Animoca Brands warns Axie hack may deter VC firms from crypto
The theft of about $625m from blockchain game Axie Infinity on Tuesday could deter venture capital (VC) firms from investing in cryptocurrency projects according to Animoca Brands co-founders.
The hackers targeted the Ronin blockchain run by the firm behind the popular Axie Infinity game. In a blog post on Tuesday, Ronin said that the hackers took control of the network which enabled them to steal ethereum worth about $600m and $25.5m of stablecoin USDC.
According to a report by Beijing-based Sina Technology News, Animoca Brands, a Hong Kong-based VC firm which invests in crypto and online gaming co-founder Yat Siu said this latest development could alter VCs firm’s attitude towards investing in the sector.
Hackers stole $600m ETH
Ronin said that hackers were able to essentially take control of the network and send about $600m of ethereum to an anonymous ethereum wallet. The hackers were also able to withdraw about $25.5m of USD coins.
“It is a shame that it needs to happen to Sky Mavis to get global attention. But we have be more careful now.” Yat Siu said at the NFT LA conference in Los Angeles, according to a report by Sina Technology News.
Sky Mavis, the Vietnamese makers of last year’s breakthrough success in the blockchain gaming sector, was using the Ronin blockchain to speed up transactions and reduce costs.
Animoca looking to compensate players
According to the report by Sina Technology News, Yat Siu said Animoca Brands is in talks with Sky Mavis to compensate players who suffered losses and he declined to comment on the details.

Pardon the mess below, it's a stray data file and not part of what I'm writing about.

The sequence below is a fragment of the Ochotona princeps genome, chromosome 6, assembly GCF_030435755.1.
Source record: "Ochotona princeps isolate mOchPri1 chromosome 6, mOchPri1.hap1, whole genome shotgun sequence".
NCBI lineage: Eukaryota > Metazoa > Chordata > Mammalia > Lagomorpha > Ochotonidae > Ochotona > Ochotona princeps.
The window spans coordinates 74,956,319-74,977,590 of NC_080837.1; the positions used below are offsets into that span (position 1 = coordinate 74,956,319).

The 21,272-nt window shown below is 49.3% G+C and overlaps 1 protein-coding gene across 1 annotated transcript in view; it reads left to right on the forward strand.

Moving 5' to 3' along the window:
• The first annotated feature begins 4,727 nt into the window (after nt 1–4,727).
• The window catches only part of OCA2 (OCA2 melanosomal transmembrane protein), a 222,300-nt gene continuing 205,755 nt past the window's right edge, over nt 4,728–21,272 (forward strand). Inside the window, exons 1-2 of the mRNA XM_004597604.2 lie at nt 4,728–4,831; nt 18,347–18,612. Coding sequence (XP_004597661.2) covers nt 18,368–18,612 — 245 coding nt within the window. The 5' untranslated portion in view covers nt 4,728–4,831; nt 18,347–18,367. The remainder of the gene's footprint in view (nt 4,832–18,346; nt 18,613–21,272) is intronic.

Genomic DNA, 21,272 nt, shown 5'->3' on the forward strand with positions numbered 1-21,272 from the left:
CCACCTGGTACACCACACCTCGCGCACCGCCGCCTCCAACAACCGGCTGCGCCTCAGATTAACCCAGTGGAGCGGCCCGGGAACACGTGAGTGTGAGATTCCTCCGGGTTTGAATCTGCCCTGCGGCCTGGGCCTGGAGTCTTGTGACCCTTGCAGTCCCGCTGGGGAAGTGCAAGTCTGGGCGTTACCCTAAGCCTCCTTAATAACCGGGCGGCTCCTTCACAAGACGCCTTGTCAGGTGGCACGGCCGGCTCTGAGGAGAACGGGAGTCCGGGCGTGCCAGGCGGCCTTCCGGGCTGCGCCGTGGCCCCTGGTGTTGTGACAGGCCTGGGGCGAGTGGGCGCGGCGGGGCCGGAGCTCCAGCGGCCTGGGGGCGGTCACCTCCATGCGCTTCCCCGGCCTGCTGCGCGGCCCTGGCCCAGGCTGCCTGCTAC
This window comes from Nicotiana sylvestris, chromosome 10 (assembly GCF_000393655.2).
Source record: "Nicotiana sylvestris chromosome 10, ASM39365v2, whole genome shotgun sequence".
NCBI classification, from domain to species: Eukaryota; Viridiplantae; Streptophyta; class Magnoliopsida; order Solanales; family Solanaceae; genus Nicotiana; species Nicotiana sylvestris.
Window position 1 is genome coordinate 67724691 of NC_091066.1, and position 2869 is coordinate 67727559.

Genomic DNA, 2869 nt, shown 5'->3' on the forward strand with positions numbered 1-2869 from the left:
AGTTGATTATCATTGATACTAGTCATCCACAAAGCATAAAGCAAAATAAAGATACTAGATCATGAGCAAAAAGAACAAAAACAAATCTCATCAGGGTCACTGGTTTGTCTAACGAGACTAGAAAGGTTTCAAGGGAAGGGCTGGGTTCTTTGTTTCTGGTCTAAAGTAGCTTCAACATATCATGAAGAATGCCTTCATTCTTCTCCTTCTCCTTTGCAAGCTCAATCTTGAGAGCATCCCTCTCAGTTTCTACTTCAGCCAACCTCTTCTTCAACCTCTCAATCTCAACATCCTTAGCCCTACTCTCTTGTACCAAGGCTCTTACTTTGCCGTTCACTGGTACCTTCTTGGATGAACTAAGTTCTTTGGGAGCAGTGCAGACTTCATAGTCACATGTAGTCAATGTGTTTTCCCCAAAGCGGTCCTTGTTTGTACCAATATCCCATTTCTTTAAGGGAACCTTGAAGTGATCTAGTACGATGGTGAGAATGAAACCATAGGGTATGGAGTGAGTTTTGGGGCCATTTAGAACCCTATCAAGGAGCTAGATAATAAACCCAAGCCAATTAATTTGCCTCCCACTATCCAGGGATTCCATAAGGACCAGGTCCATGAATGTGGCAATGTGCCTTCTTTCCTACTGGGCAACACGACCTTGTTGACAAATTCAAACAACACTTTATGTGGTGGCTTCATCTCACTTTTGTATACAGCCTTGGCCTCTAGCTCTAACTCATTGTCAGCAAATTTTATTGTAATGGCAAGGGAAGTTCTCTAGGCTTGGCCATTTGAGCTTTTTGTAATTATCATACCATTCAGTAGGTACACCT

Yat Siu said VC firms investing in crypto companies must help with protecting their investments against hacking attacks who said it has become apparent that reviewing codes and security protocols before making an investment is now of cortical importance.
Blockchain game Axie Infinity rose to prominence in 2021 when players in emerging economies such as the Philippines began using it in droves to make up for lost income during the Covid-19 pandemic.
During the year it achieved revenues of $1.2bn from a user base of just 600,000 active players. Given the success of the game other developers are working feverishly to produce a mass market equivalent that eliminates the technical barriers that currently exist in participating in blockchain games.
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